Lady Hillingdon

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Not to be confused with Henry Uxbridge, two miles down the road, who was the commander of the heavy cavalry at Waterloo and who, despite having his leg shot away by a cannon ball, survived the battle and lived to the age of 85, fathering eighteen children across two marriages. He’d run off with the Duke of Wellington’s sister-in-law five years before Waterloo, which caused a certain amount of social tension between the two men as you might imagine, but it’s said that Wellington was nearby when the cannon ball struck, and that the following exchange took place between them:

Uxbridge: “By God, Sir, I’ve lost my leg!”
Wellington: “By God, Sir, so you have!”

– which actually sounds pretty effusive by Wellington’s standards. It’s also said that during the amputation of his leg Uxbridge said, “I have had a pretty long run. I have been a beau these 47 years and it would not be fair to cut the young men out any longer”, and that when Wellington called in to see him shortly afterwards, Uxbridge asked him to examine the leg and confirm that removing it had been the correct decision, which Wellington did.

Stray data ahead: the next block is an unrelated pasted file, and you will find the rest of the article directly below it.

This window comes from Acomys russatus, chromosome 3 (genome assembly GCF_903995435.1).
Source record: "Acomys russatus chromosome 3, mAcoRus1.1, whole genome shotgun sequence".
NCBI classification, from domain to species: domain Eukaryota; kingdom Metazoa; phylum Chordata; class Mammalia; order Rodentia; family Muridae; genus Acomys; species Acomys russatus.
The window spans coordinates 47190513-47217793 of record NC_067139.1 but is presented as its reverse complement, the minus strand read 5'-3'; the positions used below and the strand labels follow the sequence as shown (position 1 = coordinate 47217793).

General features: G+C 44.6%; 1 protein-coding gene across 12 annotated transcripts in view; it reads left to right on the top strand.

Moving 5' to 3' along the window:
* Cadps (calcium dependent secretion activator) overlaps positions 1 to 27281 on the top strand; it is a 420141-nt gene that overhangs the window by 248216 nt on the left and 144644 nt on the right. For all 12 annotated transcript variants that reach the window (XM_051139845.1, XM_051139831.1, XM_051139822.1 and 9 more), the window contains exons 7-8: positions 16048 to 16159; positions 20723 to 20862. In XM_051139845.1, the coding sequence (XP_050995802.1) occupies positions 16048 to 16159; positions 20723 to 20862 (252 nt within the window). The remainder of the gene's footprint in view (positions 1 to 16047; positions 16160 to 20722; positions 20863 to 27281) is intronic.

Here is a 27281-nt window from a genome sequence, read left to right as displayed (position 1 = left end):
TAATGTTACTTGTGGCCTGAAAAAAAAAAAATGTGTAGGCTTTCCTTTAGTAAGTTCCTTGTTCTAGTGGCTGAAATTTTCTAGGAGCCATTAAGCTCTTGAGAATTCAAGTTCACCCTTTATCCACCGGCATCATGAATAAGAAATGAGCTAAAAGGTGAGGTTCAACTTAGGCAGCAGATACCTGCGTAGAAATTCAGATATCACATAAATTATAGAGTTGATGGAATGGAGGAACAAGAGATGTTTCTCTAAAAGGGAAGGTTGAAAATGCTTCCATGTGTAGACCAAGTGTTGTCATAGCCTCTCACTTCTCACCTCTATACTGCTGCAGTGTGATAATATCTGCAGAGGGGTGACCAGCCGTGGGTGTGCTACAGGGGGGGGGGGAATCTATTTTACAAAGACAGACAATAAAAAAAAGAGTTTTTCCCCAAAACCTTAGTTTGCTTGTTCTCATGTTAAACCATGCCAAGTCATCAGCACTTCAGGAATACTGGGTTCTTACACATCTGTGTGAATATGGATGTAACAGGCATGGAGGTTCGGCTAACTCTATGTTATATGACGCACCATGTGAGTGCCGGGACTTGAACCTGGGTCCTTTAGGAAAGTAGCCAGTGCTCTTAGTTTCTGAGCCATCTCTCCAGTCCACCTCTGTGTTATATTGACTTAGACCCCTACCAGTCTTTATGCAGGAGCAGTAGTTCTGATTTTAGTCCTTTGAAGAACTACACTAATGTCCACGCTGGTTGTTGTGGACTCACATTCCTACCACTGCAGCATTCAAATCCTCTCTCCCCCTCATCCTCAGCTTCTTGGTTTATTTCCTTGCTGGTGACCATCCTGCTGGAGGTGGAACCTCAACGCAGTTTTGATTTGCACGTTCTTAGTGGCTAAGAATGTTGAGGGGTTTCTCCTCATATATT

Did I mention that my three-times great-grandfather was in the most famous cavalry charge at Waterloo? It’s possible that this is rather on my mind just now, with the 200th anniversary just a couple of weeks away.

Anyway – back to Lady Hillingdon. I know rather less about her than I do about Lord Uxbridge; in fact, pretty much all I know is that she has been credited with coining the phrase “close your eyes and think of England” – which isn’t wholly surprising when you look at the rather pained and dissatisfied expression she was wearing in this portrait photograph. The rose is rather more generous, I’m happy to say, and R and I both liked the way it caught this afternoon’s strong sunlight.

The extra is a shallow dof shot of an Abraham Darby bloom which was damaged by the very strong wind we had a couple of nights ago. Having photographed it I plonked it in water, and it’s currently sitting next to my computer screen emitting the most glorious fragrance – somewhere between a rose and a fruit salad. I wish you could smell it too.